Friday, November 20, 2015

"I Will Always Be Ignorant, But I Will Soon Be Rich"

Why do poor and working class Republicans vote against their own economic interests, going along with tax cuts for billionaires, dismantling of the safety net, annihilation of the Affordable Care Act, etc etc?

It's not a mystery. This puzzle was solved years ago. Poor Republicans are convinced they're just a few steps away from becoming rich Republicans (this is one of several reasons they flock to Donald Trump; they very closely identify with him as the guy they're destined to be: just as belligerent and as lazily uninformed as them, only with a huuuuge bank account).

But there's another question. Why do they hate "experts" of any stripe, be they journalists, professors, scientists, or anyone else with the stuck-up gall to proffer "facts"?

It's because such people don't reflect who they are, nor who they expect to ever be. A sizable chunk of the populace feels on the brink of prosperity, but can't even entertain the notion of being educated. And that's astounding, given that it's so much easier to get educated than to get rich.

On the other hand, what am I doing exploring quaint problems like this when American leaders are pointing to WWII Japanese internment camps as smart historical precedents? I'll just say this: if they start registering Muslims, I'll be first on line to sign up.

Also, remember: at times like this, even moderate Americans tend to shun Muslim businesses run by their friends and neighbors. Lebanese, Egyptian, Indonesian restaurants go empty. Consider joining me in going out for falafal for the next few weeks.


Janet Fuchs said...

Hi. Interesting, but totally wrong. Although, I can see why you believe this. The truth is that Republicans vote against their interests because they truly believe in small government. Same reason why very rich liberals vote against their interests. They really believe in big government. Sometimes, philosophy trumps financial interest.

Jim Leff said...

Thanks for the comment.

The Republican party is NOT in favor of small government. Post-war Republicans presidents have (I believe without exception, but at least mostly) increased government size and spending more than Democrats. The Republicans only favor smaller government in sectors where it has extenuating idealogical issues (i.e. services to poor and minorities who don't vote Republican, or regulation of environmental and other business interests run by folks who do).

The military (which is quite obviously for much more than "defense") is government. And the military budget is monstrously larger than the social services budget (apart from the entitlements which even most Republicans support). The copious subsidies paid to libertarian Western ranchers is big government. Social conservatism (at least when it's enforced by law) is VERY big government. Deficit uproar is a pose....the Republicans blithely increase it when they're in power (see Cheney's infamous quote "Deficits don't matter"). But in their case the spending goes to tax cuts for billionaires, subsidies for ranchers and corps, and the military/industrial complex. Y'know....constituent service. Politics. Happens on both sides.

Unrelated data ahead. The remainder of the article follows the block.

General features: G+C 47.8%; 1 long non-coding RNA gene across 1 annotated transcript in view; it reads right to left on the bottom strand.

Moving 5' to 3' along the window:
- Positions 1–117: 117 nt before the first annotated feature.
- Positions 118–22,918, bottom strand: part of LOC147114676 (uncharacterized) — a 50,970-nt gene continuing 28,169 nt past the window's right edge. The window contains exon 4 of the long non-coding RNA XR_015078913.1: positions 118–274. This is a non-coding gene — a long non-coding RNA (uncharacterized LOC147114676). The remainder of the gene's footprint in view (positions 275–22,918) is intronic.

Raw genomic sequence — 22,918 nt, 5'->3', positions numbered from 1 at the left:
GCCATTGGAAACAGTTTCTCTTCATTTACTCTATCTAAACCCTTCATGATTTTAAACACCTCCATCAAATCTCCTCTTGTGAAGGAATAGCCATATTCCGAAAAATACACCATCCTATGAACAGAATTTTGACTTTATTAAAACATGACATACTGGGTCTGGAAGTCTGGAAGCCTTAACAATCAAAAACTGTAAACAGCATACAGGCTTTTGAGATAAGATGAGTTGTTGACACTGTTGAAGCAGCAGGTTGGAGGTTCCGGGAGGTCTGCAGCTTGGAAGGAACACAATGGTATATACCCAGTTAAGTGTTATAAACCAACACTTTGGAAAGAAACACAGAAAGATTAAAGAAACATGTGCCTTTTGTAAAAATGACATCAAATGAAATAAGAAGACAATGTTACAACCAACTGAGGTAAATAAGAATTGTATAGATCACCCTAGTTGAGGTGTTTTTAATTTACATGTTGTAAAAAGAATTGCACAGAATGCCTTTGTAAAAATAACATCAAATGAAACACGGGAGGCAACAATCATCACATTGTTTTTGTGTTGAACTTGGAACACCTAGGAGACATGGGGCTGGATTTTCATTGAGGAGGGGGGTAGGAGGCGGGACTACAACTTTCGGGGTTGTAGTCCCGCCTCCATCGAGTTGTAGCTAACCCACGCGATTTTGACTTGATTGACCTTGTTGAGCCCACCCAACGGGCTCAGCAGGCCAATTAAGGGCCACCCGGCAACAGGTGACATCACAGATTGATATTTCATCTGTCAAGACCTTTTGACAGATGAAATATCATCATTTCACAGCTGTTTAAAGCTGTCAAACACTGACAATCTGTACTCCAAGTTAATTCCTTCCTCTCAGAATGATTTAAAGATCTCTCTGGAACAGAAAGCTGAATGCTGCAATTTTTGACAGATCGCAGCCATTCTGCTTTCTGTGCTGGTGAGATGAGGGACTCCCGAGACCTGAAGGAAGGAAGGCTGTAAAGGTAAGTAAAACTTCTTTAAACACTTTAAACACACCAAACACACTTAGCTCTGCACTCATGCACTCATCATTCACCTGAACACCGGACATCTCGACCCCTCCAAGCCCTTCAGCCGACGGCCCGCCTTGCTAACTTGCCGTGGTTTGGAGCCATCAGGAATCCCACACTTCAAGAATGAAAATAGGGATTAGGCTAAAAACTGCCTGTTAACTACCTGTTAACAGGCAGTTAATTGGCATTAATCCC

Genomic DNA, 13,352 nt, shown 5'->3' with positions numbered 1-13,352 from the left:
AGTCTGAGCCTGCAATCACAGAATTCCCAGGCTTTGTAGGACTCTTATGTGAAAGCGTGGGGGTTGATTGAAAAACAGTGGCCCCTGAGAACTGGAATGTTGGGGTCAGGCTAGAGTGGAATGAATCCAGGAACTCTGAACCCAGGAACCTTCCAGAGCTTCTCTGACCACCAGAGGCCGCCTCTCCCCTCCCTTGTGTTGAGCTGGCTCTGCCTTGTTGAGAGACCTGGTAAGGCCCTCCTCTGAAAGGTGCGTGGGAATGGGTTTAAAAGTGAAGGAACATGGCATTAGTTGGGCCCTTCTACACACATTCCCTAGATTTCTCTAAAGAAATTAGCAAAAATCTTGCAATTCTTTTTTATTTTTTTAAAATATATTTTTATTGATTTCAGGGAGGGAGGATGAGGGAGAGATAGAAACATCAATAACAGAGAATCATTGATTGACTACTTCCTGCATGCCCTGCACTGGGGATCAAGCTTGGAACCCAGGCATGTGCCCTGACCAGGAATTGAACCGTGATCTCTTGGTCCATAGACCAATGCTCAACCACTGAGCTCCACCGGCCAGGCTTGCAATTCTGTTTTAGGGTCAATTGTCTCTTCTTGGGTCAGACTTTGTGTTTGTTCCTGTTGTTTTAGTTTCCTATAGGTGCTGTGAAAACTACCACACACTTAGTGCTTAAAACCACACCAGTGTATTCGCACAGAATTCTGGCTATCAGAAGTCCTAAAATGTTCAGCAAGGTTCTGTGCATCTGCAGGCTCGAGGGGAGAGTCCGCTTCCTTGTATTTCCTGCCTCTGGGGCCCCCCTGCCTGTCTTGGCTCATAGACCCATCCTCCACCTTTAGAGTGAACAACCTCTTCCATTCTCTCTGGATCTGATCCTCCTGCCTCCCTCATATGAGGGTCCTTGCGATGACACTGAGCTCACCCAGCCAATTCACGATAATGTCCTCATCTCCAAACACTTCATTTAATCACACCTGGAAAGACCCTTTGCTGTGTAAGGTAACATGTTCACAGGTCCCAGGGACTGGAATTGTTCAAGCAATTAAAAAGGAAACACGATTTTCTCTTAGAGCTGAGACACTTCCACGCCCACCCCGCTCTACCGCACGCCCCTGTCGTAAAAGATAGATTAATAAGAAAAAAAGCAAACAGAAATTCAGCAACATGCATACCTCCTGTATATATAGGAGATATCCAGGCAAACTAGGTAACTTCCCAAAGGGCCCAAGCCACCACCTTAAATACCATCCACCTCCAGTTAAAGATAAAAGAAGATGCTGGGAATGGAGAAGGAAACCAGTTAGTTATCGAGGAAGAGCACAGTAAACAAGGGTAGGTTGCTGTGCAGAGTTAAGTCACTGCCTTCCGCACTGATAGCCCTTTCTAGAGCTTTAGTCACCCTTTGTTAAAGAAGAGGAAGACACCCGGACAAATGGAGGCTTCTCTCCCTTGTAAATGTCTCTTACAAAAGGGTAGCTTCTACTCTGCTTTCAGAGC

That said, if you're referring to the current crop of libertarian radicals making up a small but noisy minority of the party, perhaps you're right. Though I believe they're functioning more as anarchists than libertarians (the debt ceiling threats, just to name one element, strike me as nihilistic). And I don't know how hawkish this current crop is, but if they support the military budget, then they, too, are all about big government.

On the other side, I know very few "big government" liberals. I think that died in the 1970s (though Bernie may, alas, be sparking a resurgence). Most Democrats I know (being a jazz musician/writer in super-blue New York City) are economic conservatives and social liberals. In a way, not so different from what those libertarians claim to be, though the respective tribal scents are repellant on both sides.

"Big government", on either side, seems to stand for the bundle of government functions and policies one side or the other disagrees with. Even the libertarians, if you study closely enough, are usually looking to expand it in one respect or the other. Not Ron Paul so much, but his son (who's actually more consistent than many current self-professed Libertarians) is another thing.

Jim Leff said...

PS - to your larger point, the fundamental perspective I described ("I'm on the brink of great wealth, myself") has been convincingly demonstrated, via polling and other measures, to be at the root of poor people's support of dodgy Republican branded policies such as trickle-down economics, austerity therapy for recession, and massive tax cuts to the wealthiest. The average working class Republican is not a deeply committed political theorist. I grant you that many would rotely invoke the term "Big Government" in explaining their perspective, but I don't think they'd have much substance to offer beyond the catch-phrase.

Note that I'm NOT saying there aren't principled, intelligent people in favor of this stuff (like you, very likely!). I myself was (if I'm not flattering myself!) one of them for a while: . But I'm talking about the great masses of people who've adopted this in a more tribal, less thoughtful way.

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